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Lamy Tipo Rollerball

The Lamy Tipo is a pen that I saw over at Jet Pens while I was really looking for a new pen case. It felt silly to only order one thing, so I got the pen case (that I'll show off later on) and a few non-fountain pens to play with. This is the first of that haul.

This pen is  lightweight, stylish, and functional.

Orange is one of my favorite colors, and this pen is an orange that is a little bit brighter than the University of Texas' orange, but not as bright as BGSU or as yellow as the University of Tennessee orange. It's a good middle ground for someone who likes orange, but doesn't want a pen that is day-glo.

The grip section is ribbed, and it's pretty serviceable. It's a little slick, but with the ribbing I can hold on to it just fine. If they smoothed that out it would be a disaster. I would prefer a bit more tackiness to it though. I like for my grip to be secure on a pen, and this only just fits the bill.

Ink flow is smooth and a bit wet from the Lamy M66 cartridge. The black looks black, and it feathers a little on the recycled paper of the notebook that I was using, but I haven't noticed any feathering on other papers. I like the way it writes even if it isn't a fountain pen.

The case that the pen came in is pretty darn cool. Almost cool enough to sell the pen on its own. It opens like a clam-shell, and it works like a pen stand when it's open. Totally rad. If my desk weren't so cluttered I would definitely use it that way.

How cool is that?

There are a couple of problems with this pen, though.

First, the clip mechanism isn't great. You push down on the black clip (which is a much softer plastic than the rest of the pen) and it clicks into a hole on the barrel to keep the tip extended. To retract the pen you need to push laterally at the top of the clip. Pushing down doesn't really do the trick since it doesn't push the nubbin on the clip out of its hole. The purported advantage of the clip is that you can't clip it to a pocket while the pen-tip is exposed. I suppose that's true, but by the time that the clip doesn't clip onto your pocket you have already drawn an nice black line in your pocket. Not a big advantage, if you ask me. The other problem with this system is that the clip doesn't always engage, and you end up clicking it a couple of times to make it stick in the hole. The trick is that you don't really want to push the clip straight down. If you do, then you'll keep the clip from naturally tilting into the hole, and it won't engage. If you hold it in your hand with the clip parallel to your palm  and away from your thumb, then you'll push the clip the right way and you won't have a problem. If you're like me, and you try to click it with the clip next to your thumb it won't engage. Not a fatal flaw, but it's periodically annoying.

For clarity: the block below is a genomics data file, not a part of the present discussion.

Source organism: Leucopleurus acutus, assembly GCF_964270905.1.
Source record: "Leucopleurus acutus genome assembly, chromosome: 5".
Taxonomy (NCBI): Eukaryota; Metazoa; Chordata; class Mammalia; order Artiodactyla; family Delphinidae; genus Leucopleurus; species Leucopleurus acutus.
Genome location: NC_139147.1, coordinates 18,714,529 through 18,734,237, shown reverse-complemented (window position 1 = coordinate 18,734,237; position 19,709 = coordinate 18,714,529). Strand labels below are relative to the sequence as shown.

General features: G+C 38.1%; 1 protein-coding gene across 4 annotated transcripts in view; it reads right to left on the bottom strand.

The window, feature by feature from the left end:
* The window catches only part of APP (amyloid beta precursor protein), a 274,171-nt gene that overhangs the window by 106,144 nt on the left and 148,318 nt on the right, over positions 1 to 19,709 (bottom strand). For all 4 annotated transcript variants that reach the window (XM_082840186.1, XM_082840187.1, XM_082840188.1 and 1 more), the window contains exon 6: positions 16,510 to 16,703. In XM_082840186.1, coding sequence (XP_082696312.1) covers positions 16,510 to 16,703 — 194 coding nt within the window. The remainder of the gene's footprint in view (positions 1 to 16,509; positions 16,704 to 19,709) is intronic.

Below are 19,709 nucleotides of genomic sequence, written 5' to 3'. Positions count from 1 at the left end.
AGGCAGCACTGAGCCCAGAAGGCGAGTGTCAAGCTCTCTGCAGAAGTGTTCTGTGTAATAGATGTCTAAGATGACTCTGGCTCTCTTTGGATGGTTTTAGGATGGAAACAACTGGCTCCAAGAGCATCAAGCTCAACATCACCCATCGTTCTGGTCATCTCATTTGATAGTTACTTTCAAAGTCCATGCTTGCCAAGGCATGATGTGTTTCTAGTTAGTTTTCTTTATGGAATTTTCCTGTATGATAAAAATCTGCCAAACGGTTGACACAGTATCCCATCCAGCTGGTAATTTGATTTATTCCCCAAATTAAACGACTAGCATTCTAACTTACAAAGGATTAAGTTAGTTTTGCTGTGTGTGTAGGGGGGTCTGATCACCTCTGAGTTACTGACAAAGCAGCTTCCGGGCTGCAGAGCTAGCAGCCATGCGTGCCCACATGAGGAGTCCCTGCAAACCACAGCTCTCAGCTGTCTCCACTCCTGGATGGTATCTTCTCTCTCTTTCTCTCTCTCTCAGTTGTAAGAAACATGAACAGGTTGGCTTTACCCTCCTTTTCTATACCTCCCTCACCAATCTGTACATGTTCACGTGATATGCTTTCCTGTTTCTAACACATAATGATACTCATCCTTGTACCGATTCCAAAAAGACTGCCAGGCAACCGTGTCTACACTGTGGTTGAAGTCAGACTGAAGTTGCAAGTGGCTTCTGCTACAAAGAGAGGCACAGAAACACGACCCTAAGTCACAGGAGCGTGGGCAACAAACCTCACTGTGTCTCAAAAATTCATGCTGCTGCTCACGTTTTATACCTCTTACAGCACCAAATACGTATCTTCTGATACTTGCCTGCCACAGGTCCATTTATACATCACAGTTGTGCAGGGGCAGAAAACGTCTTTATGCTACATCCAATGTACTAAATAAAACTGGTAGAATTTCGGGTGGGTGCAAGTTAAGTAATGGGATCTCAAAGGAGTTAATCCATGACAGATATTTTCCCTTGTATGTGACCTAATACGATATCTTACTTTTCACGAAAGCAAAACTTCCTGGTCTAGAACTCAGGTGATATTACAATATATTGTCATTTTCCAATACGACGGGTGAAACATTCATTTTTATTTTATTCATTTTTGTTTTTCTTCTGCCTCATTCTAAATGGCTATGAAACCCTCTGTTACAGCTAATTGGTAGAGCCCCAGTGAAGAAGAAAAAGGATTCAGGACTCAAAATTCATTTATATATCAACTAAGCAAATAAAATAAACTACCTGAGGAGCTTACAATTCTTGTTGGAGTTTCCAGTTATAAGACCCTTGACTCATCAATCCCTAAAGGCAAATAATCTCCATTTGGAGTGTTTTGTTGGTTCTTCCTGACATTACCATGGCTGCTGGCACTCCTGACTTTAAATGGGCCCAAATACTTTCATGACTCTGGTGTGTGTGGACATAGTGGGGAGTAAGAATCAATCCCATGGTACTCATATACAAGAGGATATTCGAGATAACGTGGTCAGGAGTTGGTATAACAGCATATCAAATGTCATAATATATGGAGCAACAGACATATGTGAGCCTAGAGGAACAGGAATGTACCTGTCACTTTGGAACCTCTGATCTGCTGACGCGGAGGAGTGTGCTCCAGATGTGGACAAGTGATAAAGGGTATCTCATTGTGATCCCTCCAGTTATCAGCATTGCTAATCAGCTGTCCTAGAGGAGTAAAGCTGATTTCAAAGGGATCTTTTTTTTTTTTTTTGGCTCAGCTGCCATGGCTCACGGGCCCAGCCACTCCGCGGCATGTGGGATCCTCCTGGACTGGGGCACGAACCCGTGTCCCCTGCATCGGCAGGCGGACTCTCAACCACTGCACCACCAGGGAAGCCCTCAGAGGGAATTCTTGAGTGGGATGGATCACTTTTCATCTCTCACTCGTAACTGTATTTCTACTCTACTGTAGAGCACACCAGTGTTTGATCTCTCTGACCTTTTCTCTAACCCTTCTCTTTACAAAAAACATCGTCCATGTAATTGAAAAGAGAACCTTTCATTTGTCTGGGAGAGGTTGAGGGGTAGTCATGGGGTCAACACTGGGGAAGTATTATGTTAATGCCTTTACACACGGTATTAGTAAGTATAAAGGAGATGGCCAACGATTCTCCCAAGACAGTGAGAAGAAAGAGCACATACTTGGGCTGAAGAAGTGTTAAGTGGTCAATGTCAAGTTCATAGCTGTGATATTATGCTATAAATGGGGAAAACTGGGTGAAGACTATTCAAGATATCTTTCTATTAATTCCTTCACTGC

I think they could have fixed this by using a stiffer material for the clip. If this soft-ish plastic ever gives way, then your pen is scrap. I'd prefer metal.

The other major problem is with the advertising and not the pen. The barrel of the Tipo is advertised on Jet Pens as being "anodized aluminum," but I think that must be code for "plastic." I'm pretty disappointed by that, and I'm going to be sending Jet Pens a note about it. I might not even have noticed if I hadn't been writing this review. The plastic barrel is sturdy, smooth, and light, but it isn't aluminum. On the Lamy site it lists the orange model of this pen as being made of plastic, though there are some aluminium models available. I think that Jet Pens must have just selected a description from the Lamy site at random and applied it to all of their Tipo pens. This doesn't work in this case.

** I contacted JetPens, and they immediately responded. They've fixed the description of the pen on their site. **

So, the verdict?

I like the Tipo. It's not the best pen that I have, but it has a design that is interesting, and it performs well even though it could be better. It's not bad for $10, but I don't think I'd buy a second one.

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